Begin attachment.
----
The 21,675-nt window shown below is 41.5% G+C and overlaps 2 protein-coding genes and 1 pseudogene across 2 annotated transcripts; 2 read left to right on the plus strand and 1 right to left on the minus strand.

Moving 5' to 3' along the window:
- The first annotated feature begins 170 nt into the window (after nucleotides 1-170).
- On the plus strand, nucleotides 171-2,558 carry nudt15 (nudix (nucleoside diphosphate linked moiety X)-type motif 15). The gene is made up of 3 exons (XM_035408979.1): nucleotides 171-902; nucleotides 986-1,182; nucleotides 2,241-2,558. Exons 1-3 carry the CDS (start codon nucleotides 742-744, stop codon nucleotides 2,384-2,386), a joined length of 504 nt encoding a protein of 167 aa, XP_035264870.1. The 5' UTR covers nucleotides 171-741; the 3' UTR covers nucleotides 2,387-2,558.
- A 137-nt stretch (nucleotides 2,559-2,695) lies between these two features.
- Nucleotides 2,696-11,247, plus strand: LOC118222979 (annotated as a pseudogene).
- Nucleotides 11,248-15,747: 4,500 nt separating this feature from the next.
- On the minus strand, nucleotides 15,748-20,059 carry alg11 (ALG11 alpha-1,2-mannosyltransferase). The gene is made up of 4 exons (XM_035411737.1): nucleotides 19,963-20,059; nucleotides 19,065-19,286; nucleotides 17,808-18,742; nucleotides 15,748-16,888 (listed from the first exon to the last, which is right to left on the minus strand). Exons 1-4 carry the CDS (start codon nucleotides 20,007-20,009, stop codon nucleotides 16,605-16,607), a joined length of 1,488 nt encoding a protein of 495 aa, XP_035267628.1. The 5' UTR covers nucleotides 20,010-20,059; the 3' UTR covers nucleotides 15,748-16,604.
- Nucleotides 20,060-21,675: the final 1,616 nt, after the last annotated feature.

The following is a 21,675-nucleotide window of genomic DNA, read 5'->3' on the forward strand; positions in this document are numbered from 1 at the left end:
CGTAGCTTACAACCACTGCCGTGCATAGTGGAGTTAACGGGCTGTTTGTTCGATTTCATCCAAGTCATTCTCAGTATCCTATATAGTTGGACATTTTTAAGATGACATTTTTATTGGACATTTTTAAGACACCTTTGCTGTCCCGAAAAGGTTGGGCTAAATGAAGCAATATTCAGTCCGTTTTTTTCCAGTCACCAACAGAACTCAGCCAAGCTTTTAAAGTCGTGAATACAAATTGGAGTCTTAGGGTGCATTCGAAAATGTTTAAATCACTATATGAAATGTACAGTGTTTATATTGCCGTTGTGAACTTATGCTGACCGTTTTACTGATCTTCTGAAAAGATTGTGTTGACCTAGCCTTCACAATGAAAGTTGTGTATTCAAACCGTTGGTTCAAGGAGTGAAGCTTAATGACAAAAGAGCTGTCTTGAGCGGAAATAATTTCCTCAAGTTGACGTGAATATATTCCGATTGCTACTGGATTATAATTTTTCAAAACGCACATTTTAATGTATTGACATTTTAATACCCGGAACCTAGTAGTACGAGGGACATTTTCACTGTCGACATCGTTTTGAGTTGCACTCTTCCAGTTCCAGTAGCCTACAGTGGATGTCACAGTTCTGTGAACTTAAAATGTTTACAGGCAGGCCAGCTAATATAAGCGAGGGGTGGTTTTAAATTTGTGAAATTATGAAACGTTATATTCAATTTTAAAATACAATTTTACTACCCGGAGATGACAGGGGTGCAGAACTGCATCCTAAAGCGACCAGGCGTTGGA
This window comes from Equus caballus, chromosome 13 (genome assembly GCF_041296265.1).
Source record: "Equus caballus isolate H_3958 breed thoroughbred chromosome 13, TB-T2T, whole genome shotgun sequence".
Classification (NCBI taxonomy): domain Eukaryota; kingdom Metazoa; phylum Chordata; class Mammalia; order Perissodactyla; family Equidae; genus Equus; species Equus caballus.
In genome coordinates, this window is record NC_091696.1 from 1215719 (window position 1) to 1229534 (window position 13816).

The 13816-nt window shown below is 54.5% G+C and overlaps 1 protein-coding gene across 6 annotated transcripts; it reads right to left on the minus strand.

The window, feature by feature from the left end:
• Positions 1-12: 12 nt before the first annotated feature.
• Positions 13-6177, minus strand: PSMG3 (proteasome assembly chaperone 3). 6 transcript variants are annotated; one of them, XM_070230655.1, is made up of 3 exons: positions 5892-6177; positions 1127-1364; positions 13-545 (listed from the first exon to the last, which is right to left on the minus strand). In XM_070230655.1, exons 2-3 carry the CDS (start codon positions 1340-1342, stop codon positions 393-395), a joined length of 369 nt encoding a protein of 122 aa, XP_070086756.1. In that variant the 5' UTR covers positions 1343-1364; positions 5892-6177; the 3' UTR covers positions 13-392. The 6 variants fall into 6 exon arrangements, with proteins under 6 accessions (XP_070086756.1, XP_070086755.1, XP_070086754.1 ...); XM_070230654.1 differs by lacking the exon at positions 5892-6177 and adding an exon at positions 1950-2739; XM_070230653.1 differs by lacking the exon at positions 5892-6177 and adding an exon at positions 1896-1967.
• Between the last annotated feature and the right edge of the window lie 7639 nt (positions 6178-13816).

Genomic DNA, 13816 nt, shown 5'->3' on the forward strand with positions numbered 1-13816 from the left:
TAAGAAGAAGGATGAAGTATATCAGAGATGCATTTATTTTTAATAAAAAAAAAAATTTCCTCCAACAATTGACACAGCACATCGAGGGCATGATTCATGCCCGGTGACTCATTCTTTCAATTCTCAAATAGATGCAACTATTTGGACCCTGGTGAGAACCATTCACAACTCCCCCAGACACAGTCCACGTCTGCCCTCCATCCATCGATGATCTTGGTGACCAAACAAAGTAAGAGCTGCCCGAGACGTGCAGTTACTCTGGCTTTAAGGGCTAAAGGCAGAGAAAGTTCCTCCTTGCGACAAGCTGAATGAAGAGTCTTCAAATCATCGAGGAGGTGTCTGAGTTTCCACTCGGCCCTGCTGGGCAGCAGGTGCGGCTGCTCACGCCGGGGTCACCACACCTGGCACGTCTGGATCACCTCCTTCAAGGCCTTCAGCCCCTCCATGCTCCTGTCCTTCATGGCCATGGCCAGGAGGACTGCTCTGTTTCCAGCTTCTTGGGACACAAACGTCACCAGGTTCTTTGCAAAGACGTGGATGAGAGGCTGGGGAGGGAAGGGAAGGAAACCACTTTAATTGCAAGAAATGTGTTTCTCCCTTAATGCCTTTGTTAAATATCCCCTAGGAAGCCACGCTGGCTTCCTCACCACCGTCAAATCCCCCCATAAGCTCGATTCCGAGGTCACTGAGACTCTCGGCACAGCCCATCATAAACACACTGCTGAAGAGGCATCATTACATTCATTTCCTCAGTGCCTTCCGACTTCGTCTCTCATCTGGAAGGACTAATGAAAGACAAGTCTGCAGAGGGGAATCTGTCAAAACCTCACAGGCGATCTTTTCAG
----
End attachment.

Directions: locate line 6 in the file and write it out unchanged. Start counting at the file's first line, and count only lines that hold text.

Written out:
- Nucleotides 2,696-11,247, plus strand: LOC118222979 (annotated as a pseudogene).